The discussion about how best to deal with Kim Jong Un and the North Korean threat leads us down only a few narrow paths of action.
Should Kim and his regime push the ethical bounds of force, again, the United States will have little choice but to act. The next logical step in North Korea’s game plan will obviously be a live or targeted firing of a nuclear tipped ICBM or the satellite detonation of an atomic device meant to create an electro magnetic pulse, or EMP attack. At the point in which this occurs, retaliation will be absolutely necessary; sanctions will have failed.
Having the most mighty military on the planet doesn’t give the United States too great an advantage in this scenario. No, there is no chance that Kim and his military could ever hope to defeat the United States, however, the real threat lies within the diminutive dictator’s madness.
Any strike on the North Korea or Kim specifically will likely be met with swift and brutal attacks on South Korea and Japan – two U.S. allies well within North Korea’s comfort zone of missile launches. Furthermore, the sheer proximity of North Korea to both China and Russia present a wholly unrealized threat to the United States, as both Asian superpowers have expressed their disapproval of certain aspects of the American response to Kim Jong Un’s provocation.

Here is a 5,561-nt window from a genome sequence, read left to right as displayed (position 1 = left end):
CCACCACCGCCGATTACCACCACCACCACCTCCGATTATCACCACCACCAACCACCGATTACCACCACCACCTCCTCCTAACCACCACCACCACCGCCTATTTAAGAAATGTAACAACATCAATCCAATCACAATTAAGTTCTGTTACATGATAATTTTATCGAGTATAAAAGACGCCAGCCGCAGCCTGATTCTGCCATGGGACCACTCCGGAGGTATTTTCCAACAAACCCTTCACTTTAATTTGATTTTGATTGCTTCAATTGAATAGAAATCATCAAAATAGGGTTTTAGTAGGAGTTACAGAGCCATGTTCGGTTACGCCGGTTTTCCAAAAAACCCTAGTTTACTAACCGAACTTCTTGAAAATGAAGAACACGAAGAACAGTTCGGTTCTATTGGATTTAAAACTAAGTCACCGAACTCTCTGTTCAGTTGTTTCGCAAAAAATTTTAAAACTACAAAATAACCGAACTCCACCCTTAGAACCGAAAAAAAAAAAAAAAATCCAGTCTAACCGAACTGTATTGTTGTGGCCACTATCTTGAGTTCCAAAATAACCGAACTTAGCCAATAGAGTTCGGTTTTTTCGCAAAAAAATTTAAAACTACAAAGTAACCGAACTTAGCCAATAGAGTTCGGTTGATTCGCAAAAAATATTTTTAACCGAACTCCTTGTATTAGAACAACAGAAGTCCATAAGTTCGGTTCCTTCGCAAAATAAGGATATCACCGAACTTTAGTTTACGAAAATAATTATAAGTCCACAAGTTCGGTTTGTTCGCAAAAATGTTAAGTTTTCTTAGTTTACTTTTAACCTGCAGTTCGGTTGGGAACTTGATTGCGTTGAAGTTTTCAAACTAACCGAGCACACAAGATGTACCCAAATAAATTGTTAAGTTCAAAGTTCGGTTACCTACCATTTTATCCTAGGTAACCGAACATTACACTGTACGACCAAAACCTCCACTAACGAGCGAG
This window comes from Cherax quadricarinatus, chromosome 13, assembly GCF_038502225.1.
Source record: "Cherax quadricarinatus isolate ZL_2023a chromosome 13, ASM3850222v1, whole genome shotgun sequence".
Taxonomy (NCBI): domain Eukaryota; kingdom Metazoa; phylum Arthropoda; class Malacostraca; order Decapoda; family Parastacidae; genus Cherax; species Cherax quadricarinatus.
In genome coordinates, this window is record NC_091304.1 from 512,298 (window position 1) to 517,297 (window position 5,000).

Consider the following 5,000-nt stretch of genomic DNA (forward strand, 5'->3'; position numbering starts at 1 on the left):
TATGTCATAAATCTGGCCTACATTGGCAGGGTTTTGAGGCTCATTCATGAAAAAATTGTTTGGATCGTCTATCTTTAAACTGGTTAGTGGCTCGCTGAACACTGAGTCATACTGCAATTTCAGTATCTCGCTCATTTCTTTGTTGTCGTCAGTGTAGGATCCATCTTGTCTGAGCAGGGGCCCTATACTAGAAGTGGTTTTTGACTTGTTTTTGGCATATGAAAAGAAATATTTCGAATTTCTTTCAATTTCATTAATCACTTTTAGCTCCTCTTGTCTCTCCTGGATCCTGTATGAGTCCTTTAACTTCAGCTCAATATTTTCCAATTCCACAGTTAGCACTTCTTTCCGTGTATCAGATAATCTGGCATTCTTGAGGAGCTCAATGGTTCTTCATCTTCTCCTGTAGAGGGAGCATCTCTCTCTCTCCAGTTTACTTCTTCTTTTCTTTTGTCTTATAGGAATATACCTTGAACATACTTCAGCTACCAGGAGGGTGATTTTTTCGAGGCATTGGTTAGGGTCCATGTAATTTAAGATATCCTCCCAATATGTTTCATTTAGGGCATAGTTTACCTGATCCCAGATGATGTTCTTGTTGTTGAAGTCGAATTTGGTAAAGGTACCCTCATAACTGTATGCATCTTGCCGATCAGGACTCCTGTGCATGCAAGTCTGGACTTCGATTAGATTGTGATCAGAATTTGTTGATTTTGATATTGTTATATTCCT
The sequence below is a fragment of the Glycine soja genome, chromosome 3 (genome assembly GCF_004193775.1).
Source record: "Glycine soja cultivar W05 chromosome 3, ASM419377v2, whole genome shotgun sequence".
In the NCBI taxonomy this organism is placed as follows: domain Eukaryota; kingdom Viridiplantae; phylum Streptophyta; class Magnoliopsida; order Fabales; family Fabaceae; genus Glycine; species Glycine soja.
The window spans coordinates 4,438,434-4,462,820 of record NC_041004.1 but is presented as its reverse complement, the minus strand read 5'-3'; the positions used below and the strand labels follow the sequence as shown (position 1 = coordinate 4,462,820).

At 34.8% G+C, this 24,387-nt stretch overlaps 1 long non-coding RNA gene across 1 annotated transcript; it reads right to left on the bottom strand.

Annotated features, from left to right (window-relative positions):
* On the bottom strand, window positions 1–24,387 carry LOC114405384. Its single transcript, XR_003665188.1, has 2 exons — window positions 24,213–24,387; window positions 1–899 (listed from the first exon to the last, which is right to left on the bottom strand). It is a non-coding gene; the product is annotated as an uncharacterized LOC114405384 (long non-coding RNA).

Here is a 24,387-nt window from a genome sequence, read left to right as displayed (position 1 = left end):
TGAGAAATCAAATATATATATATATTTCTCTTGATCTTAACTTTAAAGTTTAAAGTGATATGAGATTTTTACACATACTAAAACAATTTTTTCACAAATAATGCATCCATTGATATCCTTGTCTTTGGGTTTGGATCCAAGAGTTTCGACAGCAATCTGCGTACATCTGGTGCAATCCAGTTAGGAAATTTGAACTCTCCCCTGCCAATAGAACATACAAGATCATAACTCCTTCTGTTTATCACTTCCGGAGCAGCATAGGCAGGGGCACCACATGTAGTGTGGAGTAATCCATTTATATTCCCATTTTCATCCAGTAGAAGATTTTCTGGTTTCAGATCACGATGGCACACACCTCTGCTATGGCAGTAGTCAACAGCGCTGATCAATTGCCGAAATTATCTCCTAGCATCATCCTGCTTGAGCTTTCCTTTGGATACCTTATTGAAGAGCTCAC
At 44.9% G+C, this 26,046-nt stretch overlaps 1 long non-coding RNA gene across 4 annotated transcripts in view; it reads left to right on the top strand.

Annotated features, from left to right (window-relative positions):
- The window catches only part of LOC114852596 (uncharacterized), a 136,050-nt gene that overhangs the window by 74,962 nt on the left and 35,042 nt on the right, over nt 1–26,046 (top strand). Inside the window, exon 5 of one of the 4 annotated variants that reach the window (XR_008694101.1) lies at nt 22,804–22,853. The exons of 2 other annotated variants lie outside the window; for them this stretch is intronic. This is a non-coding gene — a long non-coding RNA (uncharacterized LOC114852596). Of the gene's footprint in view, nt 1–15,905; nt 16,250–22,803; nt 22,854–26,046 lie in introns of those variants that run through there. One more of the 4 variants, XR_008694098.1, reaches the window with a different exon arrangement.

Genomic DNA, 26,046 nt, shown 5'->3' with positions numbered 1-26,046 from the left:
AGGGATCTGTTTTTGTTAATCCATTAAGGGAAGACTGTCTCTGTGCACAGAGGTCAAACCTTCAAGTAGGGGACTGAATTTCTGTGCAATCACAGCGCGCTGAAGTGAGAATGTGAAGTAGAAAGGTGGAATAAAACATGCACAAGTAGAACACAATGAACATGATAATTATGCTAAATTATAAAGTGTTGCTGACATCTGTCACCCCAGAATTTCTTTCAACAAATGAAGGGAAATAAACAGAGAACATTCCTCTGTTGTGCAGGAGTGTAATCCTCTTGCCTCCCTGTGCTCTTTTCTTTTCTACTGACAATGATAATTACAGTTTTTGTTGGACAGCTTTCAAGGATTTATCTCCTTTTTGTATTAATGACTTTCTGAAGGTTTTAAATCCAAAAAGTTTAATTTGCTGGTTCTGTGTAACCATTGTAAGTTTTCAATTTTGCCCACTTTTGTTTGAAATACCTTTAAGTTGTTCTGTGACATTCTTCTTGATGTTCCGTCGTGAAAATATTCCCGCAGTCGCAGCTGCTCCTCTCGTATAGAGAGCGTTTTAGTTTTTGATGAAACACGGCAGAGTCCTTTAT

One of the options being openly discussed is a stealthy assassination of Kim Jong Un; a feat best suited for a group such as SEAL Team Six. As it turns out, those fellows are already on the job.
“Seal Team Six, the group sent to Pakistan in 2011 to kill Bin Laden, is taking part in secretive drills alongside South Korean commandos to take out the North Korean leader in the event of a war.
“The special assassination squad, which will be launched in December, was created by the South Korean defence ministry to neutralise ‘command and control’ systems in the North, The Times reported.
“Song Young-moo, the defence minister, told MPs: ‘We are in the process of conceptualising the plan.’
“’I believe we can create the unit by December 1.’
“South Korea’s defense ministry launched a plan to kill Kim dubbed Korea Massive Punishment and Retaliation (KMPR), local news service News 1 reported.
“It is reportedly part of a ‘three-axis system’ that includes Seoul’s homegrown anti-missile systems, the Korean Air and Missile Defense, or KAMD, and Kill Chain, a pre-emptive strike system.”
While the assassination of Kim is likely necessary for North Korea to be liberated, there is much uncertainty as to what would happen next should the Supreme Leader be incapacitated.
Many experts fear that the North Korean military has orders to unleash every possible weapon at their disposal should Kim wind up dead. This is an alarming concept given the rogue nation’s strategic proximity to a number of allies and U.S. adversaries. Furthermore, the North Korean people have been largely brainwashed by the Kim dynasty over the course of the last several generations, and liberation by the United States will not be an overnight success by any stretch of the international imagination.